The Link Between Lupus And Pregnancy

Lupus and pregnancy should be discussed with your doctor before you decide to conceive. All lupus pregnancies are considered high risk, which means complications are more likely to arise compared to a pregnancy without lupus.

Most women with lupus are able to carry to full term and deliver healthy babies. Proper planning and frequent doctor visits can help ensure your pregnancy is smooth for you and your baby.

What Preparations Should I Make For My Pregnancy?

Find an obstetrician who specializes in high-risk pregnancies and maintain an open line of communication between her and your normal doctor. They will be able to work together to ensure that you are not taking any medications which could harm the baby or trigger a lupus flare.

Enlist the help of friends or family members during and after your pregnancy, as lupus may make an already tiring period of your life even more exhausting. If you do experience a flare, you may especially need in-home assistance.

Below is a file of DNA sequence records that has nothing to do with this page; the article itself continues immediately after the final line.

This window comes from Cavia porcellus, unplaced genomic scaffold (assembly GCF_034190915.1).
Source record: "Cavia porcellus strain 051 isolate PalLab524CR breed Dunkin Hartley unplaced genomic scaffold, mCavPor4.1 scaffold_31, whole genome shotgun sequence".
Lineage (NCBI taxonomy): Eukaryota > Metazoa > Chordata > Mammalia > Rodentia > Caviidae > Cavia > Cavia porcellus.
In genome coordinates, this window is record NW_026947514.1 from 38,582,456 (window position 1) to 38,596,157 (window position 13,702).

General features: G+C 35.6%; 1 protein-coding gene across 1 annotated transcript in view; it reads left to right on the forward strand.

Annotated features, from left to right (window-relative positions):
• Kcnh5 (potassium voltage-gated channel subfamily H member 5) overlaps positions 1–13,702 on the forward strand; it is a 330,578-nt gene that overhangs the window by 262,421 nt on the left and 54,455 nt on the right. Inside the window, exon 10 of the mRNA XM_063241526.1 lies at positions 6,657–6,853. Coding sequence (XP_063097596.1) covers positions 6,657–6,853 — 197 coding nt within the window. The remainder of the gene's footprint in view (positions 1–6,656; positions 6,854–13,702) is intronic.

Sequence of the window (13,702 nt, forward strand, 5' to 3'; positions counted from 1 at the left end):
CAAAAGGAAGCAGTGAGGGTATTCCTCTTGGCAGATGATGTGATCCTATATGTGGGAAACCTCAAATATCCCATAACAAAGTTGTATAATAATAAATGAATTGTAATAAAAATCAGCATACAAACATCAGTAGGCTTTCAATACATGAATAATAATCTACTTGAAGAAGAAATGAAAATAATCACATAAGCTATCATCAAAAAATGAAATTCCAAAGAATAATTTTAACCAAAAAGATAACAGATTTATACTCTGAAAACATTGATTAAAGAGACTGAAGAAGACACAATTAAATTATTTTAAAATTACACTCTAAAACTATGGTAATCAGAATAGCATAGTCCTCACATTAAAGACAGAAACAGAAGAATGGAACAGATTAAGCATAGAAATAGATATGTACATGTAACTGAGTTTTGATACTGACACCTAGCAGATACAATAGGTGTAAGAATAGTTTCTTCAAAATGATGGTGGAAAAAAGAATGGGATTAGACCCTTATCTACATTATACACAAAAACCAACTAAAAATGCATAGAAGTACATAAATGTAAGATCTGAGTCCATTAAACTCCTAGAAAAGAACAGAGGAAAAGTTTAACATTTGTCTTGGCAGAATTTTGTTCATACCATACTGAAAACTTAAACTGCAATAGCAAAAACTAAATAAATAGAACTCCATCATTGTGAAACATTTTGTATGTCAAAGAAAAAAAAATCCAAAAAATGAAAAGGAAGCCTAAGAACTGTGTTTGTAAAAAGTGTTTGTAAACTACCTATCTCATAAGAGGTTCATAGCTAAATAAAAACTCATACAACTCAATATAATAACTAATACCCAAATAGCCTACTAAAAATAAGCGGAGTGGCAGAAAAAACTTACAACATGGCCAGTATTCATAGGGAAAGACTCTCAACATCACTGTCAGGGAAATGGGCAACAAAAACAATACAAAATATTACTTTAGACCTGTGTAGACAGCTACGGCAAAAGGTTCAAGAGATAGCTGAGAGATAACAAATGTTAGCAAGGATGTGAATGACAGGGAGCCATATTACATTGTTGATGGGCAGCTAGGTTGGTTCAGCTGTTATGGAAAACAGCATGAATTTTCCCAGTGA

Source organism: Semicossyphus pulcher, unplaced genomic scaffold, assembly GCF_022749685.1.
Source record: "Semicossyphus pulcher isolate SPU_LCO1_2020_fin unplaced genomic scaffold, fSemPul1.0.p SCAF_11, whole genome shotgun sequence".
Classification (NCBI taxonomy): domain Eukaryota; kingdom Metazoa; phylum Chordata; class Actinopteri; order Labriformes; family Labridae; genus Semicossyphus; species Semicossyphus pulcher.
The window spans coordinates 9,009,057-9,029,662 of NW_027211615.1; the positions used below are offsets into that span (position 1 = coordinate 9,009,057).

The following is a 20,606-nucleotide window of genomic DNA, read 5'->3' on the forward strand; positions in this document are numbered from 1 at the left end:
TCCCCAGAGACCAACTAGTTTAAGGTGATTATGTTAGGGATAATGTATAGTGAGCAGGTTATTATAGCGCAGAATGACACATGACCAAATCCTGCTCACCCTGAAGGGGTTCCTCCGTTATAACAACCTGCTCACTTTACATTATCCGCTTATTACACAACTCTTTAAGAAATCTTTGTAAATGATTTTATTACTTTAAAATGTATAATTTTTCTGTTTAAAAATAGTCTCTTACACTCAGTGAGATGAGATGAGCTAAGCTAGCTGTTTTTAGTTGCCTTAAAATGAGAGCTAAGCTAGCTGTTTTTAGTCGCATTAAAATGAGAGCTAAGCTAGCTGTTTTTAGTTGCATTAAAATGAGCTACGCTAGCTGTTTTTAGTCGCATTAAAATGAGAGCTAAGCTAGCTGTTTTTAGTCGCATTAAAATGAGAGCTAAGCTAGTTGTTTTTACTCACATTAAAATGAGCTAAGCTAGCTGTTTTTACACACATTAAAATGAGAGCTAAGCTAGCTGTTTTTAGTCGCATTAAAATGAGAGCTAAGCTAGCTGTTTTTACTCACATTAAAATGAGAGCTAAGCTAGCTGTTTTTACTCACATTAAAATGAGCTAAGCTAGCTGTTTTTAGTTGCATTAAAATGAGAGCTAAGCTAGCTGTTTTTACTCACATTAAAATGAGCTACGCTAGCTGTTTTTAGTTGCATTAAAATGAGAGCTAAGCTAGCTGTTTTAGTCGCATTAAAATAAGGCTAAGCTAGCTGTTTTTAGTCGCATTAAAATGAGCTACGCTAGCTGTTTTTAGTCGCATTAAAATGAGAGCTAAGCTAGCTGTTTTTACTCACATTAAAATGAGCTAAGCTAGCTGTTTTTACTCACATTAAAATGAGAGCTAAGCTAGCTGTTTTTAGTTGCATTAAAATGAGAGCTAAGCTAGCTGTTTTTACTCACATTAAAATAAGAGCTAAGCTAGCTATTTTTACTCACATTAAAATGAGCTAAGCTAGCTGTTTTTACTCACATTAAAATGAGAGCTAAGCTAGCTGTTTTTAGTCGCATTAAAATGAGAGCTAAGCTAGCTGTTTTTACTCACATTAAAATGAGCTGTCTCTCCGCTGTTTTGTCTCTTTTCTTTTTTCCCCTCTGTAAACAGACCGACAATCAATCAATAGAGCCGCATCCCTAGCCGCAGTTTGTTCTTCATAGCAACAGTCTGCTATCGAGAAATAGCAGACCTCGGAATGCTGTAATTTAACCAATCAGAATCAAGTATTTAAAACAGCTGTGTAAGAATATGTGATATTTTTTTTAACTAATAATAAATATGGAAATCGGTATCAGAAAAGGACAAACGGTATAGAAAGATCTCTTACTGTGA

Keep an eye out for preeclampsia, which affects one in five women with lupus. This may necessitate an early delivery of your baby.

Make birth plans well in advance at a hospital which can provide care for high-risk patients. Some women with lupus deliver early, so have a backup plan in case of early labor.

How Can I Tell What Changes Are Normal And What’s a Flare?

Doctors recommend women with lupus wait until their symptoms have been in remission for twelve months before becoming pregnant, as this helps reduce the risk of a flare during pregnancy. Most women don’t have flares while pregnant and some find their symptoms are actually improved.

Many aches and pains, even rashes and fatigue, could be lupus symptoms of a flare or simply your body changing. Inform your doctor of each symptom, as she will be able to help you determine which you should be concerned about.

Will My Baby Have Lupus?

Lupus in infants is extremely rare and the majority of babies born to women with lupus do not have the disease.

Babies who are born with lupus may have a rash, low blood counts or liver problems, but these symptoms almost always disappear within three to six months, never to return. Occasionally heart damage is non-reversible.

Your obstetrician may be able to test for neonatal lupus before birth and have any necessary treatments ready to begin after.

Special pregnancy needs is only one way in which the relationship between women and lupus can affect your life after diagnosis.